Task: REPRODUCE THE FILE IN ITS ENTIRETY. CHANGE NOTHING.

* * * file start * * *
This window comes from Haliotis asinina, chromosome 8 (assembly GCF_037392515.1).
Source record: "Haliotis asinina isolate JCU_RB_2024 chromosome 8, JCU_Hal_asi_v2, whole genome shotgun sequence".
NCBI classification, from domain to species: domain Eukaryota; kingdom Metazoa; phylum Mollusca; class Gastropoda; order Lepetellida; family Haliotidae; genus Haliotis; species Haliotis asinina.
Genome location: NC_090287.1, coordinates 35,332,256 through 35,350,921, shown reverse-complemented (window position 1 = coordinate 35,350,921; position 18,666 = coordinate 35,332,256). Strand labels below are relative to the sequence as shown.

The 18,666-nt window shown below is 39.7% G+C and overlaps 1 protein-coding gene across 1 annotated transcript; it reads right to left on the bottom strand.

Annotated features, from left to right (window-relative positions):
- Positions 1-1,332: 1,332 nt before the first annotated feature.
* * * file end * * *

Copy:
This window comes from Haliotis asinina, chromosome 8 (assembly GCF_037392515.1).
Source record: "Haliotis asinina isolate JCU_RB_2024 chromosome 8, JCU_Hal_asi_v2, whole genome shotgun sequence".
NCBI classification, from domain to species: domain Eukaryota; kingdom Metazoa; phylum Mollusca; class Gastropoda; order Lepetellida; family Haliotidae; genus Haliotis; species Haliotis asinina.
Genome location: NC_090287.1, coordinates 35,332,256 through 35,350,921, shown reverse-complemented (window position 1 = coordinate 35,350,921; position 18,666 = coordinate 35,332,256). Strand labels below are relative to the sequence as shown.

The 18,666-nt window shown below is 39.7% G+C and overlaps 1 protein-coding gene across 1 annotated transcript; it reads right to left on the bottom strand.

Annotated features, from left to right (window-relative positions):
- Positions 1-1,332: 1,332 nt before the first annotated feature.